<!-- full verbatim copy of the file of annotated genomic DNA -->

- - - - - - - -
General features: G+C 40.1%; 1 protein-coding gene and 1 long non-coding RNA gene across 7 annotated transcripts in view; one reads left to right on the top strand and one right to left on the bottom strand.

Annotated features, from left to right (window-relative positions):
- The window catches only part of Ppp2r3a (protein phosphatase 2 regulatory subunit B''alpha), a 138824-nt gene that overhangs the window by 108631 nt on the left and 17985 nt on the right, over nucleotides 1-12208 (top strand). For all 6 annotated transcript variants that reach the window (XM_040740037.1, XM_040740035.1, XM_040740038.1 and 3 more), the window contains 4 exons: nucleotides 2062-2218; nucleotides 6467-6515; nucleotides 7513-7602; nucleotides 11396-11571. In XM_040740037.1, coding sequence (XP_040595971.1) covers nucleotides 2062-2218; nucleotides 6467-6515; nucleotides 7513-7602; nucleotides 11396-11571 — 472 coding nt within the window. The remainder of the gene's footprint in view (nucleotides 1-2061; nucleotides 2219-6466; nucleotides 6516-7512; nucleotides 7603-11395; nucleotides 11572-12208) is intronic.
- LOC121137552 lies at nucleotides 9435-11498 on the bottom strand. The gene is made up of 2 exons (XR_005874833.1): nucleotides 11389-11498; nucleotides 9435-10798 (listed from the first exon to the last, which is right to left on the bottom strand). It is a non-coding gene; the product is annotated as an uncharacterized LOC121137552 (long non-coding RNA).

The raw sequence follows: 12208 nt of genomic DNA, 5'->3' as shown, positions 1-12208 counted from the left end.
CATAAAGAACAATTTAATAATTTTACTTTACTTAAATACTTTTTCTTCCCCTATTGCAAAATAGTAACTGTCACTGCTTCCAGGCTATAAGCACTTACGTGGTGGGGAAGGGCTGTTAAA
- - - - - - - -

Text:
General features: G+C 40.1%; 1 protein-coding gene and 1 long non-coding RNA gene across 7 annotated transcripts in view; one reads left to right on the top strand and one right to left on the bottom strand.

Annotated features, from left to right (window-relative positions):
- The window catches only part of Ppp2r3a (protein phosphatase 2 regulatory subunit B''alpha), a 138824-nt gene that overhangs the window by 108631 nt on the left and 17985 nt on the right, over nucleotides 1-12208 (top strand). For all 6 annotated transcript variants that reach the window (XM_040740037.1, XM_040740035.1, XM_040740038.1 and 3 more), the window contains 4 exons: nucleotides 2062-2218; nucleotides 6467-6515; nucleotides 7513-7602; nucleotides 11396-11571. In XM_040740037.1, coding sequence (XP_040595971.1) covers nucleotides 2062-2218; nucleotides 6467-6515; nucleotides 7513-7602; nucleotides 11396-11571 — 472 coding nt within the window. The remainder of the gene's footprint in view (nucleotides 1-2061; nucleotides 2219-6466; nucleotides 6516-7512; nucleotides 7603-11395; nucleotides 11572-12208) is intronic.
- LOC121137552 lies at nucleotides 9435-11498 on the bottom strand. The gene is made up of 2 exons (XR_005874833.1): nucleotides 11389-11498; nucleotides 9435-10798 (listed from the first exon to the last, which is right to left on the bottom strand). It is a non-coding gene; the product is annotated as an uncharacterized LOC121137552 (long non-coding RNA).

The raw sequence follows: 12208 nt of genomic DNA, 5'->3' as shown, positions 1-12208 counted from the left end.
CATAAAGAACAATTTAATAATTTTACTTTACTTAAATACTTTTTCTTCCCCTATTGCAAAATAGTAACTGTCACTGCTTCCAGGCTATAAGCACTTACGTGGTGGGGAAGGGCTGTTAAA